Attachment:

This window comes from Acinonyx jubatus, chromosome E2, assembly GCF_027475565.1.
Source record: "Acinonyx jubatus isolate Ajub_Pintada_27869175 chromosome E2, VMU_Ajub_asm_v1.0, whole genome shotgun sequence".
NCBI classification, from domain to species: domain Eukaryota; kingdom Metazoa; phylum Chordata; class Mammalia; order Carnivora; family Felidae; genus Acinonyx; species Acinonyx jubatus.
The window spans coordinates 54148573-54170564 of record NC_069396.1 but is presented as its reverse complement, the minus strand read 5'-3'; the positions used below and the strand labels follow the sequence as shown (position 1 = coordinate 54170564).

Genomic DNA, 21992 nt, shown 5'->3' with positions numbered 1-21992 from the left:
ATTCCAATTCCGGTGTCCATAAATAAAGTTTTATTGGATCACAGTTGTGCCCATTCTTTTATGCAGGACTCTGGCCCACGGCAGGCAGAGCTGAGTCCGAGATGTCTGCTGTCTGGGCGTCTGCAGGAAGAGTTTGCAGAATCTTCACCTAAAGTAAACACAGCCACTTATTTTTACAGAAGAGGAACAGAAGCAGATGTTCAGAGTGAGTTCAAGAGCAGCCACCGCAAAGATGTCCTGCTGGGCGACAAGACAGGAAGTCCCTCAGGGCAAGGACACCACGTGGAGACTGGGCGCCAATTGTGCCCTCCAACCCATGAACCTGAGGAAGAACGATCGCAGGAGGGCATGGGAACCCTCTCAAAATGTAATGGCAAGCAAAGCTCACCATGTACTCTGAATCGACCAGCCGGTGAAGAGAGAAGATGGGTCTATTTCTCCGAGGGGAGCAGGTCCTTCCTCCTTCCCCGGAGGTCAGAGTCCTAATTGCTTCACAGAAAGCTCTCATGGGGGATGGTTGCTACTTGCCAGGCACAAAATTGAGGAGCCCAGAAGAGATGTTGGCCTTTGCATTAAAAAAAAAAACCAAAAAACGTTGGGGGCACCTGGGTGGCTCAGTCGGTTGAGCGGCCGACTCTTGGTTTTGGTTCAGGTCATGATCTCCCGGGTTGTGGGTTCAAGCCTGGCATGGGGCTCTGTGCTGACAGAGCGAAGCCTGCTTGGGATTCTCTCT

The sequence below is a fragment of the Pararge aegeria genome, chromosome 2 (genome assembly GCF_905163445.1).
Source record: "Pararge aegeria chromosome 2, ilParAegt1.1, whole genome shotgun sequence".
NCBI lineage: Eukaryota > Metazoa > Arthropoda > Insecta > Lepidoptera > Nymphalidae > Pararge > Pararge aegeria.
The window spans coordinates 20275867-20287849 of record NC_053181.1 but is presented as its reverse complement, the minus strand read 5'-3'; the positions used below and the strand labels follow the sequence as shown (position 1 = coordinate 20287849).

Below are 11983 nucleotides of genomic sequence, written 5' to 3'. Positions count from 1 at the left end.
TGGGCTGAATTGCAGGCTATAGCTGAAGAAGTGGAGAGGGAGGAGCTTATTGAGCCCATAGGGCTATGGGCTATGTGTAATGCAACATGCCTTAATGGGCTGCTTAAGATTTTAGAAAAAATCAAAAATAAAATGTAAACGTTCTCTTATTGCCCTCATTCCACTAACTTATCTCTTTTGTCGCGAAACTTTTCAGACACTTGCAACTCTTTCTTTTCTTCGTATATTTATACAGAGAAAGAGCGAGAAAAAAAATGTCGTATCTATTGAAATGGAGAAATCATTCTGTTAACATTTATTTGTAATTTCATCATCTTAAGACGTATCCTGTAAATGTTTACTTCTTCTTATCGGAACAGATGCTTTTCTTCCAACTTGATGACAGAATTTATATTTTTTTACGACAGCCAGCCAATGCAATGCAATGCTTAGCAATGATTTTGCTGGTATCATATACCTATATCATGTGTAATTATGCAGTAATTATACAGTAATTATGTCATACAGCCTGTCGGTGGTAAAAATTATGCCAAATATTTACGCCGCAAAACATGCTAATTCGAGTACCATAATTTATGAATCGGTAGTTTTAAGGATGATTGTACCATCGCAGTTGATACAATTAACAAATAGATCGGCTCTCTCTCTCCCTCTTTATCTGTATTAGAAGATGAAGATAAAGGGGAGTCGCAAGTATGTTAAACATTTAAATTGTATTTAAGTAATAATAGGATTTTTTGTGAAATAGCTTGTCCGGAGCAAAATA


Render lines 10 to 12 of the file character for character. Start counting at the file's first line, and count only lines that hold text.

The window spans coordinates 20275867-20287849 of record NC_053181.1 but is presented as its reverse complement, the minus strand read 5'-3'; the positions used below and the strand labels follow the sequence as shown (position 1 = coordinate 20287849).

Below are 11983 nucleotides of genomic sequence, written 5' to 3'. Positions count from 1 at the left end.
TGGGCTGAATTGCAGGCTATAGCTGAAGAAGTGGAGAGGGAGGAGCTTATTGAGCCCATAGGGCTATGGGCTATGTGTAATGCAACATGCCTTAATGGGCTGCTTAAGATTTTAGAAAAAATCAAAAATAAAATGTAAACGTTCTCTTATTGCCCTCATTCCACTAACTTATCTCTTTTGTCGCGAAACTTTTCAGACACTTGCAACTCTTTCTTTTCTTCGTATATTTATACAGAGAAAGAGCGAGAAAAAAAATGTCGTATCTATTGAAATGGAGAAATCATTCTGTTAACATTTATTTGTAATTTCATCATCTTAAGACGTATCCTGTAAATGTTTACTTCTTCTTATCGGAACAGATGCTTTTCTTCCAACTTGATGACAGAATTTATATTTTTTTACGACAGCCAGCCAATGCAATGCAATGCTTAGCAATGATTTTGCTGGTATCATATACCTATATCATGTGTAATTATGCAGTAATTATACAGTAATTATGTCATACAGCCTGTCGGTGGTAAAAATTATGCCAAATATTTACGCCGCAAAACATGCTAATTCGAGTACCATAATTTATGAATCGGTAGTTTTAAGGATGATTGTACCATCGCAGTTGATACAATTAACAAATAGATCGGCTCTCTCTCTCCCTCTTTATCTGTATTAGAAGATGAAGATAAAGGGGAGTCGCAAGTATGTTAAACATTTAAATTGTATTTAAGTAATAATAGGATTTTTTGTGAAATAGCTTGTCCGGAGCAAAATA